A survivorship curve is a graph of the survival rate of a group of organisms. In making a survivorship graph, a cohort is used; in this case, a group of individuals who were born at roughly the same time. This cohort is then graphed with the number of surviving individuals on the y-axis and the age of the cohort on the x-axis.
Generally, a species will have one of three types of survivorship curves.
- Type I
- A type I curve signifies a high rate of survivorship early in life. It is not until later that organisms start to die. We find type I survivorship curves in large mammals. Type I organisms have small brood sizes and will take great care of their young. Species with type I curves have adapted to exploit specific aspects of their environment to increase the carrying capacity, thus, it is not surprising that many type I species are endangered. When graphed, a type I curve is concave down, there is a low rate of death early on, but a high rate later.
- Type II
- A type II curve shows an equal death rate throughout the life of an organism. Examples of species with type II curves are coral, certain small mammals, and many species of reptiles. Graphically, it looks like a straight line with a negative slope.
- Type III
- A type III curve represents a species which has a high death rate early in life. Large brood sizes, little to no parental care, and rapid population are all characteristic of species with type III survivorship curves. These species have adapted to reproduce and spread to new habitats very rapidly. Many species considered to be pests have type III curves. When a type III curve is plotted, it is concave up; the rate of death decreases over time.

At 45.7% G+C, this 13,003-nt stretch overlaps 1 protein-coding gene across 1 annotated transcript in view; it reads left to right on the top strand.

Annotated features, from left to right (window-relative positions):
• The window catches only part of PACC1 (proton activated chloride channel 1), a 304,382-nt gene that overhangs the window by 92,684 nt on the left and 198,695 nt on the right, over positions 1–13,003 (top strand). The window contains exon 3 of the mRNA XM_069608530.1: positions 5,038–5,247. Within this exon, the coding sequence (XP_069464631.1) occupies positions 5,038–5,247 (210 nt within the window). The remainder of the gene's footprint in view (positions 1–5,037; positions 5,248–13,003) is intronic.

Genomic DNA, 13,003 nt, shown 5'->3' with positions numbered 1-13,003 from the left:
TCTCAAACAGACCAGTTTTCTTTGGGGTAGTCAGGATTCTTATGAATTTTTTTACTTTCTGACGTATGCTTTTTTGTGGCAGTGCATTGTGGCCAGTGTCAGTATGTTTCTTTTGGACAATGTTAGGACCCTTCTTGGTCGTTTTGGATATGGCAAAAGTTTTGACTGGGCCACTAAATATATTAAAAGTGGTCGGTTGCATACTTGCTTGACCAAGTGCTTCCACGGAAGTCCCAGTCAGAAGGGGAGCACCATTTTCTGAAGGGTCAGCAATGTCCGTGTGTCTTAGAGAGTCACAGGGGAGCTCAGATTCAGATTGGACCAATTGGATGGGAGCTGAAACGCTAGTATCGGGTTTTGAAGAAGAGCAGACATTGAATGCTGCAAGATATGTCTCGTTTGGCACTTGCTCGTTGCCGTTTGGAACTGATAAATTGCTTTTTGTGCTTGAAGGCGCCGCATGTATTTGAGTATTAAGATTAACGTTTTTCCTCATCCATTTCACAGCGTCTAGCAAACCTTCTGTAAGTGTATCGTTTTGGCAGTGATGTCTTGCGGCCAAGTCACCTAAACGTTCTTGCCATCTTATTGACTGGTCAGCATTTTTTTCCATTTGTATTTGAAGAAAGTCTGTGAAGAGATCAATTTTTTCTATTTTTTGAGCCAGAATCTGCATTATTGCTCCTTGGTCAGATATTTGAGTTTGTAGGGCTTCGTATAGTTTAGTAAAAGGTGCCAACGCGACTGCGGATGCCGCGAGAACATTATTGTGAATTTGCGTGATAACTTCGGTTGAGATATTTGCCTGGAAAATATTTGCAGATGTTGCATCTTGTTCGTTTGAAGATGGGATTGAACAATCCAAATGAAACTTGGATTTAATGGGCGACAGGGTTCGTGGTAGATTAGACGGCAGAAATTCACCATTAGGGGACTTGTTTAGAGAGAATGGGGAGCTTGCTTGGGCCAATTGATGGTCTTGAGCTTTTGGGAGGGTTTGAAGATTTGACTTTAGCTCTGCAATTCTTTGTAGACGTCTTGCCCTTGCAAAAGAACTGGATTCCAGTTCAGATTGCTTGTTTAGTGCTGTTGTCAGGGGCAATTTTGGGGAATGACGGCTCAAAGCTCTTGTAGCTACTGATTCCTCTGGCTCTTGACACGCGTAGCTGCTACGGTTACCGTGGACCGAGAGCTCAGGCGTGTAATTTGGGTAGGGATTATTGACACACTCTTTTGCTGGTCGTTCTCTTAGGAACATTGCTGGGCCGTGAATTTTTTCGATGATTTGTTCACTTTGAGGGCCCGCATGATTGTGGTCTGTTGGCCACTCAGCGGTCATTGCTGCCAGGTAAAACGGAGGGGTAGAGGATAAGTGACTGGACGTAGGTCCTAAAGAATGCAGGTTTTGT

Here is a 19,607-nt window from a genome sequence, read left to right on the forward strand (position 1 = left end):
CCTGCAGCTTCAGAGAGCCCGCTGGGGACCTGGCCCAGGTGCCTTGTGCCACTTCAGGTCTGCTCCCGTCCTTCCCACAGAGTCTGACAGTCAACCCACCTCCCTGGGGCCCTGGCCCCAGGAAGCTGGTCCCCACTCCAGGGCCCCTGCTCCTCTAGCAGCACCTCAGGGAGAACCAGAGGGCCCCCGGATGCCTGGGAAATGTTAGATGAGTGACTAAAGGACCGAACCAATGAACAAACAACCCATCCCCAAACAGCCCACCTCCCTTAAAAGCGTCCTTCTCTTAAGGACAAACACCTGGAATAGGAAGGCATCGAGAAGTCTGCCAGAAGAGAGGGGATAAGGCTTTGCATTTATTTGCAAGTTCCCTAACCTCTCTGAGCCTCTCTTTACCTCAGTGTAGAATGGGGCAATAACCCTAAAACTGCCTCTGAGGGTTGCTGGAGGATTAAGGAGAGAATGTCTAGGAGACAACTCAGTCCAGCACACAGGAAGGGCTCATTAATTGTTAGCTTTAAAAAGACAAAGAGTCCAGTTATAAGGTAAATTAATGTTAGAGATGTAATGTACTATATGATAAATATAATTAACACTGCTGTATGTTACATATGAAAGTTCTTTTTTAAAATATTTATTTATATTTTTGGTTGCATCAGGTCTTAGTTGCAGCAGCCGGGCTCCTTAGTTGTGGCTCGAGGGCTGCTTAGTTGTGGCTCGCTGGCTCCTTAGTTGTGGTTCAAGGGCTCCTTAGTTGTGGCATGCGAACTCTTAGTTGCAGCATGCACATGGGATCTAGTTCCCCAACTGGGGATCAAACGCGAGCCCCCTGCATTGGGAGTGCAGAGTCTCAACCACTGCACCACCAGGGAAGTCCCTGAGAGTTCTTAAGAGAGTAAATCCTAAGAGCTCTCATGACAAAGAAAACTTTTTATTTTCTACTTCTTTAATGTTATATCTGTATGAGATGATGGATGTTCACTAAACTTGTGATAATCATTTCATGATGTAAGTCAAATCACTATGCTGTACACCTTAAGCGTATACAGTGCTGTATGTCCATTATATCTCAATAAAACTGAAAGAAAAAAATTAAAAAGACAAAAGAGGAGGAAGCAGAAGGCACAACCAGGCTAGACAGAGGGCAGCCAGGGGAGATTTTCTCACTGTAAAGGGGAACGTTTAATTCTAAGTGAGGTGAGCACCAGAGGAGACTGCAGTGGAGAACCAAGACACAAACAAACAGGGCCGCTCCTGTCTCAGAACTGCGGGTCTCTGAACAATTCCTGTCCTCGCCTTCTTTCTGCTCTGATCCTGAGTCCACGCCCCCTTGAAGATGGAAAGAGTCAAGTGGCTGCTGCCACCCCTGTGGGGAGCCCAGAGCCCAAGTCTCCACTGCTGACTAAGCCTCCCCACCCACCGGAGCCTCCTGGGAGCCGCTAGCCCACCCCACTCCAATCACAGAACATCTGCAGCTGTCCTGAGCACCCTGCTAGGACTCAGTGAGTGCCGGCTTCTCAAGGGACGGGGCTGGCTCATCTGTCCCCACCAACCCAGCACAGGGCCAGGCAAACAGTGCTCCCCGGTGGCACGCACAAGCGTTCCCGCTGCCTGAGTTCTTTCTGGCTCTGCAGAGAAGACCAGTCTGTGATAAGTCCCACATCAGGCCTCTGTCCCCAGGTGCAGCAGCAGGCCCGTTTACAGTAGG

Cecie Starr and Ralph Taggart. Biology: The Unity and Diversity of Life. United States of America: Brooks/Cole, 2001.
Survivorship Curves. http://bioinquiry.biol.vt.edu/bioinquiry/Cheetah/cheetahpaid/cheetahhtmls/popsurvivor.html. Arthur L. Buikema, Jr. and John Wiley and Sons, Inc. April 10, 2004.
Dr. John W. Kimball. Checks on Population Growth. http://users.rcn.com/jkimball.ma.ultranet/BiologyPages/P/Populations2.html#r-Strategists_and_K-Strategists. John W. Kimball. April 10, 2004.